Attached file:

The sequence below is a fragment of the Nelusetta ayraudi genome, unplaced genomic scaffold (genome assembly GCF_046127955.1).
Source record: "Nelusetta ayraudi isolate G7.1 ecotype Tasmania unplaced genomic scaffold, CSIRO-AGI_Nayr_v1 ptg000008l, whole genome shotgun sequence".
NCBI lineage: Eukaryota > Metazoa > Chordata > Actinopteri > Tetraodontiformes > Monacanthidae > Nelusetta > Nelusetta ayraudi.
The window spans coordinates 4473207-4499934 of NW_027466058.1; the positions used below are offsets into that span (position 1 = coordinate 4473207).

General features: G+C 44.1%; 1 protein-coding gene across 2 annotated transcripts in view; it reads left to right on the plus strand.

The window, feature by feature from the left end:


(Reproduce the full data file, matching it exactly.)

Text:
The sequence below is a fragment of the Nelusetta ayraudi genome, unplaced genomic scaffold (genome assembly GCF_046127955.1).
Source record: "Nelusetta ayraudi isolate G7.1 ecotype Tasmania unplaced genomic scaffold, CSIRO-AGI_Nayr_v1 ptg000008l, whole genome shotgun sequence".
NCBI lineage: Eukaryota > Metazoa > Chordata > Actinopteri > Tetraodontiformes > Monacanthidae > Nelusetta > Nelusetta ayraudi.
The window spans coordinates 4473207-4499934 of NW_027466058.1; the positions used below are offsets into that span (position 1 = coordinate 4473207).

General features: G+C 44.1%; 1 protein-coding gene across 2 annotated transcripts in view; it reads left to right on the plus strand.

The window, feature by feature from the left end: